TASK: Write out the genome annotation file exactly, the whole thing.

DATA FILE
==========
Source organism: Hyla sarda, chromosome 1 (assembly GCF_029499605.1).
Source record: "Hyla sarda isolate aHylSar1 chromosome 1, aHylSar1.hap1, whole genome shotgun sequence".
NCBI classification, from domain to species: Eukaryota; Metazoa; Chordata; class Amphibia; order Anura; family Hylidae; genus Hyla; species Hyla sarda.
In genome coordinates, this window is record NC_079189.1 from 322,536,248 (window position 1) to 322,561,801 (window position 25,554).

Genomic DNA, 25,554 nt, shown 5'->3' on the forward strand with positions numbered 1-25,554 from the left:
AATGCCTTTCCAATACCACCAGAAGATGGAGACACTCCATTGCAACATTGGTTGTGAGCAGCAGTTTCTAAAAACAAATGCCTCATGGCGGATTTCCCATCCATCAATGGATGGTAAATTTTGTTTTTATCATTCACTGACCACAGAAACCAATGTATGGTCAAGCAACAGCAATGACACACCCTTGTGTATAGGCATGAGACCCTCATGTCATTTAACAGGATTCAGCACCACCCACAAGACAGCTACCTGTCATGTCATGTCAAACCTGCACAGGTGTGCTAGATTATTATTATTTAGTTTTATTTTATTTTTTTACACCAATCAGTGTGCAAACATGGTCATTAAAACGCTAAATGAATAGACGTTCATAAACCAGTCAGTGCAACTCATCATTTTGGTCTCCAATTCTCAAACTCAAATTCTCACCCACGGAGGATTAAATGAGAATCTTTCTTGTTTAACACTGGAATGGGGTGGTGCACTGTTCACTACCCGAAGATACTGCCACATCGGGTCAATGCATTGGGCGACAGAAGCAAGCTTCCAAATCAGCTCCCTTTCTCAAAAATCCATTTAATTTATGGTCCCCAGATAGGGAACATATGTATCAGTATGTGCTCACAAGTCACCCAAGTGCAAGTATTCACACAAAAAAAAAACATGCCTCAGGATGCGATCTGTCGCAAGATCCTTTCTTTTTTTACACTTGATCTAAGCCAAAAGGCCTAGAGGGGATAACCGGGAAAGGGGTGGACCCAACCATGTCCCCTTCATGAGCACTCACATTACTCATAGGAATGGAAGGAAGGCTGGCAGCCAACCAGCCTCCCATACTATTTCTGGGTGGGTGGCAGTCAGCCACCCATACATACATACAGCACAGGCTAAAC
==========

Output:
Source organism: Hyla sarda, chromosome 1 (assembly GCF_029499605.1).
Source record: "Hyla sarda isolate aHylSar1 chromosome 1, aHylSar1.hap1, whole genome shotgun sequence".
NCBI classification, from domain to species: Eukaryota; Metazoa; Chordata; class Amphibia; order Anura; family Hylidae; genus Hyla; species Hyla sarda.
In genome coordinates, this window is record NC_079189.1 from 322,536,248 (window position 1) to 322,561,801 (window position 25,554).

Genomic DNA, 25,554 nt, shown 5'->3' on the forward strand with positions numbered 1-25,554 from the left:
AATGCCTTTCCAATACCACCAGAAGATGGAGACACTCCATTGCAACATTGGTTGTGAGCAGCAGTTTCTAAAAACAAATGCCTCATGGCGGATTTCCCATCCATCAATGGATGGTAAATTTTGTTTTTATCATTCACTGACCACAGAAACCAATGTATGGTCAAGCAACAGCAATGACACACCCTTGTGTATAGGCATGAGACCCTCATGTCATTTAACAGGATTCAGCACCACCCACAAGACAGCTACCTGTCATGTCATGTCAAACCTGCACAGGTGTGCTAGATTATTATTATTTAGTTTTATTTTATTTTTTTACACCAATCAGTGTGCAAACATGGTCATTAAAACGCTAAATGAATAGACGTTCATAAACCAGTCAGTGCAACTCATCATTTTGGTCTCCAATTCTCAAACTCAAATTCTCACCCACGGAGGATTAAATGAGAATCTTTCTTGTTTAACACTGGAATGGGGTGGTGCACTGTTCACTACCCGAAGATACTGCCACATCGGGTCAATGCATTGGGCGACAGAAGCAAGCTTCCAAATCAGCTCCCTTTCTCAAAAATCCATTTAATTTATGGTCCCCAGATAGGGAACATATGTATCAGTATGTGCTCACAAGTCACCCAAGTGCAAGTATTCACACAAAAAAAAAACATGCCTCAGGATGCGATCTGTCGCAAGATCCTTTCTTTTTTTACACTTGATCTAAGCCAAAAGGCCTAGAGGGGATAACCGGGAAAGGGGTGGACCCAACCATGTCCCCTTCATGAGCACTCACATTACTCATAGGAATGGAAGGAAGGCTGGCAGCCAACCAGCCTCCCATACTATTTCTGGGTGGGTGGCAGTCAGCCACCCATACATACATACAGCACAGGCTAAAC